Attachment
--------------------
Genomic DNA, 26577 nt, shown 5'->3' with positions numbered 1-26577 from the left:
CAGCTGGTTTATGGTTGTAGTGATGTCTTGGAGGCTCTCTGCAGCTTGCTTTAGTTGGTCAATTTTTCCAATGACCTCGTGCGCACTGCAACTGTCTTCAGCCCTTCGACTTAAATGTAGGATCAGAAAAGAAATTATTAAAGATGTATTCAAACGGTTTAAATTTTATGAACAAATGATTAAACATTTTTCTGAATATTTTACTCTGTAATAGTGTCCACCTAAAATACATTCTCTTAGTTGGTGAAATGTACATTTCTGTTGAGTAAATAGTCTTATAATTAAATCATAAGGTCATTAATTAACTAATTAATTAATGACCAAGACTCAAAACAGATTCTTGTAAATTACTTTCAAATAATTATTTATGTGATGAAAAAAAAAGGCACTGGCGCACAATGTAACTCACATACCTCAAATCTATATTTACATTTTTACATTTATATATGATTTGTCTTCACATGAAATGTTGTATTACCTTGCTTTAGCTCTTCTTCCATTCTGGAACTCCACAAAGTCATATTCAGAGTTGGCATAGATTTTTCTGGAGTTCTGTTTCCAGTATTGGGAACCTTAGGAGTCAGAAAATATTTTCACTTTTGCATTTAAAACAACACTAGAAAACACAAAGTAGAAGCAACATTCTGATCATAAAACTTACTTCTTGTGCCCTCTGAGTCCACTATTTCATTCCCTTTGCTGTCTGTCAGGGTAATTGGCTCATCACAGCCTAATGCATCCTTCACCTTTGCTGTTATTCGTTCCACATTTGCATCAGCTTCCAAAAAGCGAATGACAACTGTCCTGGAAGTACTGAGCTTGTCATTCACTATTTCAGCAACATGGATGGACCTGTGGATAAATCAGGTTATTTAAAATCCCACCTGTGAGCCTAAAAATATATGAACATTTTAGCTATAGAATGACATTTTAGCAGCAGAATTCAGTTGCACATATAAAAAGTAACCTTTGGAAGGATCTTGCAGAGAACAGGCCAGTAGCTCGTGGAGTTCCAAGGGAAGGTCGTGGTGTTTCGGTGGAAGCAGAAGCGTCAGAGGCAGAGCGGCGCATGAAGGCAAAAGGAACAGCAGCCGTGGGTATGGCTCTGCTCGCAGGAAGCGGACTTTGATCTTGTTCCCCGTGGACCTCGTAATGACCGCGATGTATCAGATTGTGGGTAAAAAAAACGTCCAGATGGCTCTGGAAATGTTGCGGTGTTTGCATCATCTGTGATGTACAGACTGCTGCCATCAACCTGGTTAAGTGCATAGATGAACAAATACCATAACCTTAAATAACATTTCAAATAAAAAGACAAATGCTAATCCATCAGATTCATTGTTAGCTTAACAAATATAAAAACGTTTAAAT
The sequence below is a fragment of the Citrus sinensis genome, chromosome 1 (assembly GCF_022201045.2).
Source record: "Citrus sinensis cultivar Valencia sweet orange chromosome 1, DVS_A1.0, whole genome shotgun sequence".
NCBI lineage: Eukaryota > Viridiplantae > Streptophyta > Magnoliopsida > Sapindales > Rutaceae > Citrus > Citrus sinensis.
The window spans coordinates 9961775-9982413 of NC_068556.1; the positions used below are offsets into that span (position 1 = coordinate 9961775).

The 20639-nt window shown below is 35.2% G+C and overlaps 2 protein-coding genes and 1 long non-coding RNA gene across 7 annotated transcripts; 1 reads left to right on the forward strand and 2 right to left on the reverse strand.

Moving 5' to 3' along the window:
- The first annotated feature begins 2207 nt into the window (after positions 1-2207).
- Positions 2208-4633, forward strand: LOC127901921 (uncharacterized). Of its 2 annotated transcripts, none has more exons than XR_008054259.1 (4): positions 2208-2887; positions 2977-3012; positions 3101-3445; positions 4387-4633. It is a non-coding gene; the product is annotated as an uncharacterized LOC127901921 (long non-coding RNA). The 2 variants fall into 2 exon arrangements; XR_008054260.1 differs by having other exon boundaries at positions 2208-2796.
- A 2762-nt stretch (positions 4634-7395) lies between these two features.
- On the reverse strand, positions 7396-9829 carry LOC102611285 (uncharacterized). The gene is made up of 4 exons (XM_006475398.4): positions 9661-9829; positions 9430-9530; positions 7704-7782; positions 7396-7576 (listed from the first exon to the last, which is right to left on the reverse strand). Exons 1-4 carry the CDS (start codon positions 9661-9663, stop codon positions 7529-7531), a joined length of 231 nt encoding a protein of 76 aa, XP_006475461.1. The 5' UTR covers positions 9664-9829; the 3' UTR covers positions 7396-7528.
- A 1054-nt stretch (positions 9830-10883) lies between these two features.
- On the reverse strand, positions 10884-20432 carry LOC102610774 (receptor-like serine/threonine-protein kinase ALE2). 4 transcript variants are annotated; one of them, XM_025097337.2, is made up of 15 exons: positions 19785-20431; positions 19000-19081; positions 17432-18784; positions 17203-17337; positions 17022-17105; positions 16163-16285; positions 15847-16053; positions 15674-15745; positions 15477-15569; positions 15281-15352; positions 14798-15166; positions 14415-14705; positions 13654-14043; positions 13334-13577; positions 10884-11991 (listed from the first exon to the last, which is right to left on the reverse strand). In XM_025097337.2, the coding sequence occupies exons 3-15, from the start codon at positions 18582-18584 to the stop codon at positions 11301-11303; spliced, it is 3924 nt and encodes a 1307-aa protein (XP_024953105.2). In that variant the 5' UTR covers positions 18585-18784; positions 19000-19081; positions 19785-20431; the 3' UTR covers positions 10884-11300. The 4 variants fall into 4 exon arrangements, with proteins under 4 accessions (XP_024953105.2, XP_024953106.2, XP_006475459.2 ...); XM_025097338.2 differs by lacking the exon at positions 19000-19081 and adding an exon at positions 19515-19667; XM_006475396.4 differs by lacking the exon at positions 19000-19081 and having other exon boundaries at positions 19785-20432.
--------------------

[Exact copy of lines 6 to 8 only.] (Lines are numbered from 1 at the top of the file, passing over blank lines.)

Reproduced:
The window spans coordinates 9961775-9982413 of NC_068556.1; the positions used below are offsets into that span (position 1 = coordinate 9961775).

The 20639-nt window shown below is 35.2% G+C and overlaps 2 protein-coding genes and 1 long non-coding RNA gene across 7 annotated transcripts; 1 reads left to right on the forward strand and 2 right to left on the reverse strand.

Moving 5' to 3' along the window: